Pancreatic Cancer Awareness Month 2019

Published: 08 Nov 2019

November is Pancreatic Cancer Awareness Month. Did you know that just 9% people diagnosed with pancreatic cancer will live beyond five years!  It’s the only major cancer with a single-digit survival rate. In fact, it’s the third leading cause of cancer-related death in the United States, killing more people than breast cancer, and is projected to become the second leading cause of cancer-related death by 2020. 

These are shocking statistics, which is why it’s vital that everyone is aware of the risk factors and know how to recognize the symptoms for an early diagnosis and an improved chance of survival.

In 2018, more than 55,000 Americans were diagnosed with pancreatic cancer. And it’s indiscriminate, claiming the lives of some well-known personalities including singer Aretha Franklin, Los Angeles Times food critic Jonathan Gold, music manager and Jackson family patriarch Joe Jackson, musical artist Charles Neville, Time Warner Foundation President Lisa Garcia Quiroz and former Starbucks CEO Orin C. Smith

What is the pancreas?

The pancreas is an organ located behind the stomach. It releases enzymes that help with digestion as well as hormones that help regulate blood sugar levels. Because of where the pancreas is situated within the body, if you have pancreatic cancer you won’t be able to feel a lump or mass when you press on the outside of your abdomen.

Why is it so deadly?

Unfortunately, as yet, there is no screening test or early detection method, which means most patients are diagnosed when the disease has spread outside of the pancreas and surgery is no longer an option. 

Sometimes called the silent cancer because it’s hard to spot early on, patients tend not to seek treatment in the early stages, because symptoms do not usually appear until the later stages of the disease as the tumor grows. However, the chances of survival increase tenfold if a patient is diagnosed in time for surgery which is why it’s so important to understand the risks and catch any symptoms as early as possible.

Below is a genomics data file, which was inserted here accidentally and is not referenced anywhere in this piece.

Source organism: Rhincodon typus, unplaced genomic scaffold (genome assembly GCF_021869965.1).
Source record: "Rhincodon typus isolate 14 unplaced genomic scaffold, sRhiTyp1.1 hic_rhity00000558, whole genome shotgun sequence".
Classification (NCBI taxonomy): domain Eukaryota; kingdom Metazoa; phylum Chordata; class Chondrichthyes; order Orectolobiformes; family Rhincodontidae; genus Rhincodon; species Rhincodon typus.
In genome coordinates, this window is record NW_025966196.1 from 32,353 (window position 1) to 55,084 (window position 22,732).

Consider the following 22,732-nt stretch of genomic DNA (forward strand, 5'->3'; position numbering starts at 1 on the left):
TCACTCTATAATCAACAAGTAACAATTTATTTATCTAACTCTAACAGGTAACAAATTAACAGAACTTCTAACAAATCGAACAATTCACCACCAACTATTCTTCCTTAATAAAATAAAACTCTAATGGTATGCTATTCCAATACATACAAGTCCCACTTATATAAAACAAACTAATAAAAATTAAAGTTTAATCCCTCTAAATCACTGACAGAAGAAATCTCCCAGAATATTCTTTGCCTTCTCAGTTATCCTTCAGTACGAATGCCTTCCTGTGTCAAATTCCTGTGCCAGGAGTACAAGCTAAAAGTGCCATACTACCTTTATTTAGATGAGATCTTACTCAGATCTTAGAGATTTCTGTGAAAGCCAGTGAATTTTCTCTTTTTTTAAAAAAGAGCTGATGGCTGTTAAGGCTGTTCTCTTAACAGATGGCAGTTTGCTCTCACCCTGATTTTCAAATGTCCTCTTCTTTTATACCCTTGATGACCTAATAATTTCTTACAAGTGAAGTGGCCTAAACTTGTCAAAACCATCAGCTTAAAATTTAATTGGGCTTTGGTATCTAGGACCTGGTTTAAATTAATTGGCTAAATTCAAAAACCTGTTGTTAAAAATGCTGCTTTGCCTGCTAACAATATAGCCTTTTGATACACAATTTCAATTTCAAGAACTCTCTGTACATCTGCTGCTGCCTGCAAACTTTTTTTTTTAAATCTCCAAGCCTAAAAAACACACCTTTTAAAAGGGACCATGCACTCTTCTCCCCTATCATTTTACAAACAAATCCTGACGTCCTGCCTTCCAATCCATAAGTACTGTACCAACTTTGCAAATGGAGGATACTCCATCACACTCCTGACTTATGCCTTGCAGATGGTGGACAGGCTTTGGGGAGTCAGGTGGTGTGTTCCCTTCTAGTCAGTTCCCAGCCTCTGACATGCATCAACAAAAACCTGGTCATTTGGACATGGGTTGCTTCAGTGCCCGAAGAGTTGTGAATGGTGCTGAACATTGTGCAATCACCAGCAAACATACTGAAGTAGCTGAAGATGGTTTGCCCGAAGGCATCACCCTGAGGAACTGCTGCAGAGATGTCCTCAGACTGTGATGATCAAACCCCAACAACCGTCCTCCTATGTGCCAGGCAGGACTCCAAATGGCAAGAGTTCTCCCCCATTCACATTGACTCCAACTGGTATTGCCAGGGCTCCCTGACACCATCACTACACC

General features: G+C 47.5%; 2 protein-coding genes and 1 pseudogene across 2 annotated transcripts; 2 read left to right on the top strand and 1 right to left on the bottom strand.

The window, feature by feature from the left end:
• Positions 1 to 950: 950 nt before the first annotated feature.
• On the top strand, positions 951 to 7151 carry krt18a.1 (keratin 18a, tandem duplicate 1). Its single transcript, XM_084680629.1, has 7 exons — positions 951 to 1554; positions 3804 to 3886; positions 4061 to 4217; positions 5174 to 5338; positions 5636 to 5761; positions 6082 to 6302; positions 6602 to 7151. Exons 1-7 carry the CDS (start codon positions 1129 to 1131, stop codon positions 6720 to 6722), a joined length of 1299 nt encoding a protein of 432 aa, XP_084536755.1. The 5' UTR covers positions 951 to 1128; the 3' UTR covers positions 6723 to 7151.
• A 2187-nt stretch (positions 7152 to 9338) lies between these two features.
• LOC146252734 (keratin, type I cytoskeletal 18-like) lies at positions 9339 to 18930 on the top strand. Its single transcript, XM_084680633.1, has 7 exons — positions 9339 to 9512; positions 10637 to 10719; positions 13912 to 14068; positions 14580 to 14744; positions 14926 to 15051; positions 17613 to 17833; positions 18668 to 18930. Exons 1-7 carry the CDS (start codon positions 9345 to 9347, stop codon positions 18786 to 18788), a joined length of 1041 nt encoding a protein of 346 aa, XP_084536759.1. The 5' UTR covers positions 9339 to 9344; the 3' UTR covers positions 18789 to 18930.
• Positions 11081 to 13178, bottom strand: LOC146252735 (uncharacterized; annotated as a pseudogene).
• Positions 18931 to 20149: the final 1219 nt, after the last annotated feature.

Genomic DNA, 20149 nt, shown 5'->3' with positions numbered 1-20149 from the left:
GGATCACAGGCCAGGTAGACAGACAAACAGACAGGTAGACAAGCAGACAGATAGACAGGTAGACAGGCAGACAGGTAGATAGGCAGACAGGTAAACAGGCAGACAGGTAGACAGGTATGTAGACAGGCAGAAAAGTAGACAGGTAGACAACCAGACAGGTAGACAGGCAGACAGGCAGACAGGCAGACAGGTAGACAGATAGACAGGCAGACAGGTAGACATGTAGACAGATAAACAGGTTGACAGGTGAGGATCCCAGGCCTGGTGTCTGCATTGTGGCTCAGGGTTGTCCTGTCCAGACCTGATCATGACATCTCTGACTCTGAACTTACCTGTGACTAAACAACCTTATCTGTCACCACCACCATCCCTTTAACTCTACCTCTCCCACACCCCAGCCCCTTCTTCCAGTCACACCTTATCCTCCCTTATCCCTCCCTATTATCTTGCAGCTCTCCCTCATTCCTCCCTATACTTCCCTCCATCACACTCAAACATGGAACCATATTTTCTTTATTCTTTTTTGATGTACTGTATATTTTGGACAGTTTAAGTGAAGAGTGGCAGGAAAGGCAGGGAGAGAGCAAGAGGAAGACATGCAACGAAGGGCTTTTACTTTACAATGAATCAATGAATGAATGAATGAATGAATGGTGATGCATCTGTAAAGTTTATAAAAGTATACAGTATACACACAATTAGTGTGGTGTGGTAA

What are the symptoms? 

The difficulty is that the symptoms are often vague and are generally attributed to other less serious and more common conditions. We urge everyone to pay attention to their health and to consult a doctor if you have any concerns.

It is important to remember that a lot of different conditions can cause these and similar symptoms. Having one or more of these symptoms doesn’t mean you have pancreatic cancer. However, it is a good reason to see your doctor.

Doctors will need to rule out all other possible causes for your symptoms. This means you will need different tests and it may take some time before you get your diagnosis. Pancreatic cancer is diagnosed primarily through the use of CT, MRI, EUS, ERCP scans, laparoscopy and biopsy.

Who’s most at risk?

The American Cancer Society says that the average lifetime risk of developing cancer of the pancreas in both men and women is 1 in 65. However, there are certain factors and life-style choices that might make you more likely to face the disease. because it’s so difficult to spot in the first place, prevention is the best way to stay safe:

If you want to share your stories or ask advice, please join the Facebook Chemotherapy Support Group where thousands of members are ready to welcome you.  

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